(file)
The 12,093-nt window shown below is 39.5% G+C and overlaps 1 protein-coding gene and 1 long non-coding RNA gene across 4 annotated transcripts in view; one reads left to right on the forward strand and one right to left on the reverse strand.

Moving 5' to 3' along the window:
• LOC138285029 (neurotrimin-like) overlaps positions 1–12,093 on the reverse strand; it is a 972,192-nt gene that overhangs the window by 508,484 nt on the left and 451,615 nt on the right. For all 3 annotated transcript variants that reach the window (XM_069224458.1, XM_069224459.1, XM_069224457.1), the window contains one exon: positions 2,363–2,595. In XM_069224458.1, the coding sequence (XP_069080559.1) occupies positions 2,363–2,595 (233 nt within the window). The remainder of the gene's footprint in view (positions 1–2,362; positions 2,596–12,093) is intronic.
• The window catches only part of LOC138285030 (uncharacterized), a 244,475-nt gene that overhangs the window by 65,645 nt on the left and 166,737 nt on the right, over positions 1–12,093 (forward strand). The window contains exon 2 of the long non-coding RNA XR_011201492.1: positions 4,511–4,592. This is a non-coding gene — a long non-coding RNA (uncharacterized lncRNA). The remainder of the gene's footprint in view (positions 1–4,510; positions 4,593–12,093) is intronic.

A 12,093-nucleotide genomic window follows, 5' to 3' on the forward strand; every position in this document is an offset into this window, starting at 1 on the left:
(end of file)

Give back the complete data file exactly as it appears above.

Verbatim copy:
The 12,093-nt window shown below is 39.5% G+C and overlaps 1 protein-coding gene and 1 long non-coding RNA gene across 4 annotated transcripts in view; one reads left to right on the forward strand and one right to left on the reverse strand.

Moving 5' to 3' along the window:
• LOC138285029 (neurotrimin-like) overlaps positions 1–12,093 on the reverse strand; it is a 972,192-nt gene that overhangs the window by 508,484 nt on the left and 451,615 nt on the right. For all 3 annotated transcript variants that reach the window (XM_069224458.1, XM_069224459.1, XM_069224457.1), the window contains one exon: positions 2,363–2,595. In XM_069224458.1, the coding sequence (XP_069080559.1) occupies positions 2,363–2,595 (233 nt within the window). The remainder of the gene's footprint in view (positions 1–2,362; positions 2,596–12,093) is intronic.
• The window catches only part of LOC138285030 (uncharacterized), a 244,475-nt gene that overhangs the window by 65,645 nt on the left and 166,737 nt on the right, over positions 1–12,093 (forward strand). The window contains exon 2 of the long non-coding RNA XR_011201492.1: positions 4,511–4,592. This is a non-coding gene — a long non-coding RNA (uncharacterized lncRNA). The remainder of the gene's footprint in view (positions 1–4,510; positions 4,593–12,093) is intronic.

A 12,093-nucleotide genomic window follows, 5' to 3' on the forward strand; every position in this document is an offset into this window, starting at 1 on the left: